Among the most long-established in the world, the cinema of Australia and New Zealand has brought a fresh vigor and enthusiasm to the new millennium. It’s history is honoured and recognised not only by professionals within the industry but by international critics and audiences - for its creativity, freshness and sense of humour.

Australian cinema was born in 1896 when Australian Walter Barnett met Frenchman Marius Sestier and suggested they form a partnership in Australia. Together they filmed the bays and beaches of Sydney Harbour and the famous Melbourne Cup horse race.

In the early 1900s, the Salvation Army in Melbourne used the Lumiere process to make what cinema historian Eric Reade described as "the first feature length film in history," a 3000-foot biblical epic entitled Soldiers of the Cross. In the twenty years following the 1906 release of The Story of the Kelly Gang, Australia became the most important producer of films in the world, accounting for about 150 feature-length films.

The acknowledged father of New Zealand cinema, Rudall Hayward, first came to prominence in the early 1920s and produced Rewi's Last Stand in 1925. By the end of the decade, the country's cinema industry began to decline and lay dormant for over forty years. By 1930, 99% of films screened in Australia and New Zealand came from America. Then in 1955, came Australia's first film in Technicolour, Jedda, the stars of which were Aborigines.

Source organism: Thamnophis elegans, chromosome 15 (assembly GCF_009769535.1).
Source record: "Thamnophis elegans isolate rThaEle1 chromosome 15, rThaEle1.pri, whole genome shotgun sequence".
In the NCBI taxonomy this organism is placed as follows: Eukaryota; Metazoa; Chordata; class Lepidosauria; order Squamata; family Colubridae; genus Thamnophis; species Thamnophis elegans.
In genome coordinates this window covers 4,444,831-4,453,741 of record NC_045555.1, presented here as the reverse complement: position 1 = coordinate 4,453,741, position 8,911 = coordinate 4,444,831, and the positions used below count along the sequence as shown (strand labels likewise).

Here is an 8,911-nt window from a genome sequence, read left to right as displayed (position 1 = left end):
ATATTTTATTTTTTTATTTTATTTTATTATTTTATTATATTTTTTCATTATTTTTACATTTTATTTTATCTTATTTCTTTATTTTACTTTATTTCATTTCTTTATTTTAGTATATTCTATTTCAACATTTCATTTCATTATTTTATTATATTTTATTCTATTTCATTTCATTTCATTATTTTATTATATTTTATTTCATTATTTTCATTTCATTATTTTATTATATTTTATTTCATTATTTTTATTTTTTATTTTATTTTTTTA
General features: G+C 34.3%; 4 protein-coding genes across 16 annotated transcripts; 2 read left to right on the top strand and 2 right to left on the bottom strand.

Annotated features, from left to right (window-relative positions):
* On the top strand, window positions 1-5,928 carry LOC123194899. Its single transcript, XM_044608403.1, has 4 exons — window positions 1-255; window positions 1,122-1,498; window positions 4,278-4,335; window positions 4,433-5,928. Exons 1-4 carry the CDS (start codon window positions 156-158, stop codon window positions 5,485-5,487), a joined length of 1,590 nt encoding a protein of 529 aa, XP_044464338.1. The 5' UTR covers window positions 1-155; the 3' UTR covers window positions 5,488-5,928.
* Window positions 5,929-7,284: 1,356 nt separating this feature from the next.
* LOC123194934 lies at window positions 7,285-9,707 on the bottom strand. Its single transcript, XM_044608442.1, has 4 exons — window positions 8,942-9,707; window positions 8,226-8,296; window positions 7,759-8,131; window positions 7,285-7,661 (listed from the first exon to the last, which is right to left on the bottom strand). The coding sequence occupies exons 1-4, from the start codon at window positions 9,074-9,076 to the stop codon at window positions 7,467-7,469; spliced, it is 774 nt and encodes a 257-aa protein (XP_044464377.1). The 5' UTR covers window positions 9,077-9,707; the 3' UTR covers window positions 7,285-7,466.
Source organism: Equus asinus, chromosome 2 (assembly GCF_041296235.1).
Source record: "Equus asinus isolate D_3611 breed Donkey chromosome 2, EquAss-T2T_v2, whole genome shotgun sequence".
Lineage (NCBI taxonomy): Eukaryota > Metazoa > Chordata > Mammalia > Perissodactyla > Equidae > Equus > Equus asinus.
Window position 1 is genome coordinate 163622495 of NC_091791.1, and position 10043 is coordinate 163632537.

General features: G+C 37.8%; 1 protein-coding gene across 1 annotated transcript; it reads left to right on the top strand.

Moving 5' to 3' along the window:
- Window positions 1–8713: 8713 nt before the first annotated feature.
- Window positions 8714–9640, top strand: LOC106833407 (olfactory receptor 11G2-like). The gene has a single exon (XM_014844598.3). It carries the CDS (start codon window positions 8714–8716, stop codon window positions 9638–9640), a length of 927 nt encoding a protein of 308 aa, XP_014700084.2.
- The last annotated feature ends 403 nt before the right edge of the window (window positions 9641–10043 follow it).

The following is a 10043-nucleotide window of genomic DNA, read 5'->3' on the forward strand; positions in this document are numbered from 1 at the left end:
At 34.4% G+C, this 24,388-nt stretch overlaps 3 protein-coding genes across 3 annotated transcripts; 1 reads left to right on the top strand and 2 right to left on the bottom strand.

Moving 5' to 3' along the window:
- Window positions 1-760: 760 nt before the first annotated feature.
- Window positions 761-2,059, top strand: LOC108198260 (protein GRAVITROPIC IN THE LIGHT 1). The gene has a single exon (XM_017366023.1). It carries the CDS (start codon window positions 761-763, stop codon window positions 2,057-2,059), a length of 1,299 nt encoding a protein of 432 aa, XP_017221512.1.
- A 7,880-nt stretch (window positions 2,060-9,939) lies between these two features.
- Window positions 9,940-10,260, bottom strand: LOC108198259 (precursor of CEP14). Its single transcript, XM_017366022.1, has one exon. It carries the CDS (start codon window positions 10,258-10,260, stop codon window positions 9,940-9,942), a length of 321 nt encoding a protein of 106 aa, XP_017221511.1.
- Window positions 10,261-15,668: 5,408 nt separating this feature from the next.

From the 1970s, Australian and New Zealand cinema enjoyed international acclaim due to the new wave of film-makers such as George Miller, Peter Weir, Roger Donaldson, Geoff Murphy, Vincent Ward, Richard Franklin, Bruce Beresford, and Richard Lowenstein. In 1978, thirteen Australian films were shown at the International Film Festival at Cannes, the outcome of a dedicated film export policy. In 1984, Vincent Ward's Vigil became the first New Zealand film in competition at Cannes.